The Waseca County fairgrounds will see some improvements thanks to federal COVID-19 funding.
The Waseca County Board approved funding Tuesday for two projects at the fairgrounds. But during the discussion prior to the vote, commissioners grappled with how much money to give to the Waseca County Free Fair Board considering the county already appropriates money annually to the fair.
County Administrator Michael Johnson told the commissioners that they don’t have to cover all of the Fair Board’s repairs, but he pointed out that most people associate the fair with the county even though the county only owns the property and not the buildings at the fairgrounds.
The Fair Board received revenue from a few events last year, but didn’t receive revenue from a fair last year, Johnson said, adding that the fair also didn’t have its normal expenses last year either.
He noted that many of the repairs the Fair Board asked the County Board to fund should be ongoing maintenance at the fairgrounds. He suggested the county add a caveat to its annual appropriation that the money has to be spent on building maintenance.
“You’re trying to bite off 20 years worth of projects at one time,” Johnson said.
Commissioner Blair Nelson responded that the Fair Board has picked up “quite a bit” on the repairs it has completed in the last few years. Some of the repairs are to change items in a building to meet new requirements, such as a change in the health codes, he said.
The Waseca County Board approved Tuesday $44,000 for a roof replacement and $9,500 for improvements to the 4-H food stand. The County Board also directed the Fair Board to repair the gates at the fairgrounds, but didn’t include $5,000 to pay for the repair as requested by the Fair Board.
The money will come out of $200,000 the county saved as contingency funds from last year’s Coronavirus Aid, Relief and Economic Security (CARES) Act, but Johnson said he’s expecting the county to receive more funds in the American Rescue Plan passed by Congress last month.
Fair Board members appeared before the Waseca County Board in March to request financial help with needed repairs and commissioners asked them to provide the County Board with a “wish list” of repairs.
The Fair Board appreciates the county’s annual appropriation, but the buildings at the fairgrounds are aging and repairs are constant, Fair Board member Robin Dulas told the County Board March 16.
“We’re not Steele County level, but I think we have one of the best fairs in Minnesota,” she said. “We want that to be a good representation of Waseca County and what we do to bring people to the county.”
In addition to the roof replacement and 4-H food stand improvements, the Fair Board also asked for $4,000 for grandstand electrical updates, $6,000 for miscellaneous electrical updates around the fairgrounds, an unknown amount for an updated fair work vehicle, $2,000 for lumber repairs to a building, $3,500 for an air conditioning unit for the meeting room/nursery room during the fair, $8,600 to change the lights to LED at a building, $2,600 for a garage door and opener at a building and $2,000 for bathroom upgrades, according to the list.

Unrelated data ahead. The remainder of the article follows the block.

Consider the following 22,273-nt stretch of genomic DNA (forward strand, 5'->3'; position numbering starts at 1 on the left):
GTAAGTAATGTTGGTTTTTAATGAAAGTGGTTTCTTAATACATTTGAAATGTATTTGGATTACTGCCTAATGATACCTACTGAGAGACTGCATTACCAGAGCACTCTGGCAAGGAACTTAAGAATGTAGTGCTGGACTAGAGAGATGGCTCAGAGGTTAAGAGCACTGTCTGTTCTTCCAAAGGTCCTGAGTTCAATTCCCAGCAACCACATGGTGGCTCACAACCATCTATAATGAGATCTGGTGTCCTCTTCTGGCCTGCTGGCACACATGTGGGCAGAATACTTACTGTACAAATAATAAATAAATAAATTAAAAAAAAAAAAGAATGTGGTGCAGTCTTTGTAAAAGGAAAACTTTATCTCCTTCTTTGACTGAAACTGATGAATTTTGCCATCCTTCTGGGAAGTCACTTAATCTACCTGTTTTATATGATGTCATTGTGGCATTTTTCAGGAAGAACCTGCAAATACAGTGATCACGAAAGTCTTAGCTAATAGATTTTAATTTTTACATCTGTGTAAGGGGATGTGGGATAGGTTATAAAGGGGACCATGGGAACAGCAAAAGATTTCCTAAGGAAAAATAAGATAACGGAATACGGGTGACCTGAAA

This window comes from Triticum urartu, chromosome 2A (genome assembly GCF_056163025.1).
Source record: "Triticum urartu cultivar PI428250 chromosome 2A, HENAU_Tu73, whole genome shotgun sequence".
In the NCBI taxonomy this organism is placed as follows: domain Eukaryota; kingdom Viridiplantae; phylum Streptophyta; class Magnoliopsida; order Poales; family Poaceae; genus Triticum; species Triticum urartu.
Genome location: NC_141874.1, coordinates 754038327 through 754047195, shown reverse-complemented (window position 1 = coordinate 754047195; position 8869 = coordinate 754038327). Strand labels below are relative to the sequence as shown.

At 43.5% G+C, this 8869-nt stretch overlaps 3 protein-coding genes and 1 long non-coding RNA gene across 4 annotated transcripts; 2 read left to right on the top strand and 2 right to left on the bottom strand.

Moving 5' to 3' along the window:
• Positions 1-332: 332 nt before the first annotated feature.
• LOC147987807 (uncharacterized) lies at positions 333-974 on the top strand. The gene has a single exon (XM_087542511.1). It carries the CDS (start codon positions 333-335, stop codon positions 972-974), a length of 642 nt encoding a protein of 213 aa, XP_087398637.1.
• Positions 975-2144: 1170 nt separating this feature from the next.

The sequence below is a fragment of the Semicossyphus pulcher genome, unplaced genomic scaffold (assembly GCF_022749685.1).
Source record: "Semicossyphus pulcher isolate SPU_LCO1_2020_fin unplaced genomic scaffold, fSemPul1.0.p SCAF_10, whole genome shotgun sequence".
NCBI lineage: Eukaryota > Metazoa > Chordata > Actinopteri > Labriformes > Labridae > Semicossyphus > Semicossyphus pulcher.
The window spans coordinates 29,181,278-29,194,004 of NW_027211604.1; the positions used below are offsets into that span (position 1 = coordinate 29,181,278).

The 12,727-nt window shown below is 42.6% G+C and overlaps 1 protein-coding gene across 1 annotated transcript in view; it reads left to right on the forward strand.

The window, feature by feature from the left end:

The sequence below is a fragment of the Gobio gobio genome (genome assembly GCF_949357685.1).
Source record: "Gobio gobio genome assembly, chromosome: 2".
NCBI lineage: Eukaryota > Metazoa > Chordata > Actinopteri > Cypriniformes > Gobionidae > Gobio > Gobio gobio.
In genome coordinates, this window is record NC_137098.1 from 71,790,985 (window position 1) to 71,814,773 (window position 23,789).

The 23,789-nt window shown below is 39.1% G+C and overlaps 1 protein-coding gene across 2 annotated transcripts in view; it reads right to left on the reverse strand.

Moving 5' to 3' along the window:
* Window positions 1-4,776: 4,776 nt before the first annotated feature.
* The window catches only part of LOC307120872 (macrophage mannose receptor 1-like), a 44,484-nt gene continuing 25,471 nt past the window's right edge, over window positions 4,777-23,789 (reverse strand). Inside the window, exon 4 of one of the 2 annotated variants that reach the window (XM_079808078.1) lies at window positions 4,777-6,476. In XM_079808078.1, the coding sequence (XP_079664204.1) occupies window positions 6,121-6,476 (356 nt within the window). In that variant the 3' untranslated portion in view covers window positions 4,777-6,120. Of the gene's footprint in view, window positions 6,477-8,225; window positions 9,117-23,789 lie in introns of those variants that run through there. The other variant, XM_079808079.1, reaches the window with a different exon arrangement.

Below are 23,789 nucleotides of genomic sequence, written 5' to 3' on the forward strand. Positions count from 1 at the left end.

The top priority for the Fair Board is the roof replacement and the remaining items could be done sometime in the future, although the county doesn’t have to fund all of the projects, Commissioner Brad Krause said.
“This is where we want to stick the dollars because this is a year-round property that we want to keep nice,” he said.
Commissioner Doug Christopherson pointed out that the county has loaned money to the Fair Board for projects in the past, which the Fair Board then paid back. The County Board has to decide whether it wants to give the CARES Act funds to the Fair Board or spend it elsewhere on county expenses, he said.
“I want to help them. I want to have a fair there, I want to have a nice fair. But that’s a big ask,” he said.
Commissioner DeAnn Malterer suggested commissioners consider whether the county is providing enough money annually for the Fair Board to maintain the buildings to serve the community year round. The county needs to be concerned about liability with the condition of the fairgrounds’ buildings because it owns the property, she said.
Nelson pointed out that the Fair Board could request funding in the Legislature’s bonding bill for infrastructure projects. He said he’s not advocating to spend money on “fluff” projects, but the Steele County Free Fair received state money for a major infrastructure project last year and other local governments in the area have received millions of dollars from the state for infrastructure projects while Waseca County gets passed over.
“Since I’ve been on (the County Board), the only thing I’ve discovered is that you need to ask for people to be aware … I think we’ve been very quiet at the county for too many years,” he said.